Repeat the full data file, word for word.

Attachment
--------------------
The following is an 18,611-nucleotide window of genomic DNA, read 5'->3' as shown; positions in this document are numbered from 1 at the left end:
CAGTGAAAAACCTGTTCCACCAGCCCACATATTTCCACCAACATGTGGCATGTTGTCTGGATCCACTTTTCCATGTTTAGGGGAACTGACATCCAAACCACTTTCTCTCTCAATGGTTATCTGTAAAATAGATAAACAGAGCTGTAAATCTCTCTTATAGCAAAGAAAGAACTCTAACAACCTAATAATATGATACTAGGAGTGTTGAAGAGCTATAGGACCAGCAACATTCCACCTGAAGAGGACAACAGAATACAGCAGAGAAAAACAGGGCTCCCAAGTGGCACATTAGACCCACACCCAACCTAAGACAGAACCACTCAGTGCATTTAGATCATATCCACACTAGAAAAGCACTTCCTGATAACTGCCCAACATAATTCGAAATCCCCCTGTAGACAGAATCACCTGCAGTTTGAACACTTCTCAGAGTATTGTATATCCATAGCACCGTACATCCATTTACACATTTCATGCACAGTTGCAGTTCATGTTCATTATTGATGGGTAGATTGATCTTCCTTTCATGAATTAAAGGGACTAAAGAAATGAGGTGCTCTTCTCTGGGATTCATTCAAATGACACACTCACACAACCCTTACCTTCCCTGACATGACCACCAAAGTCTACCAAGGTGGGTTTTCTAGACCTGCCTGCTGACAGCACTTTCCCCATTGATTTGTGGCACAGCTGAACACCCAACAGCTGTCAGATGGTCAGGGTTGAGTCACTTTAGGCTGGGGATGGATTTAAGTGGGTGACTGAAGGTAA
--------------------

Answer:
The following is an 18,611-nucleotide window of genomic DNA, read 5'->3' as shown; positions in this document are numbered from 1 at the left end:
CAGTGAAAAACCTGTTCCACCAGCCCACATATTTCCACCAACATGTGGCATGTTGTCTGGATCCACTTTTCCATGTTTAGGGGAACTGACATCCAAACCACTTTCTCTCTCAATGGTTATCTGTAAAATAGATAAACAGAGCTGTAAATCTCTCTTATAGCAAAGAAAGAACTCTAACAACCTAATAATATGATACTAGGAGTGTTGAAGAGCTATAGGACCAGCAACATTCCACCTGAAGAGGACAACAGAATACAGCAGAGAAAAACAGGGCTCCCAAGTGGCACATTAGACCCACACCCAACCTAAGACAGAACCACTCAGTGCATTTAGATCATATCCACACTAGAAAAGCACTTCCTGATAACTGCCCAACATAATTCGAAATCCCCCTGTAGACAGAATCACCTGCAGTTTGAACACTTCTCAGAGTATTGTATATCCATAGCACCGTACATCCATTTACACATTTCATGCACAGTTGCAGTTCATGTTCATTATTGATGGGTAGATTGATCTTCCTTTCATGAATTAAAGGGACTAAAGAAATGAGGTGCTCTTCTCTGGGATTCATTCAAATGACACACTCACACAACCCTTACCTTCCCTGACATGACCACCAAAGTCTACCAAGGTGGGTTTTCTAGACCTGCCTGCTGACAGCACTTTCCCCATTGATTTGTGGCACAGCTGAACACCCAACAGCTGTCAGATGGTCAGGGTTGAGTCACTTTAGGCTGGGGATGGATTTAAGTGGGTGACTGAAGGTAA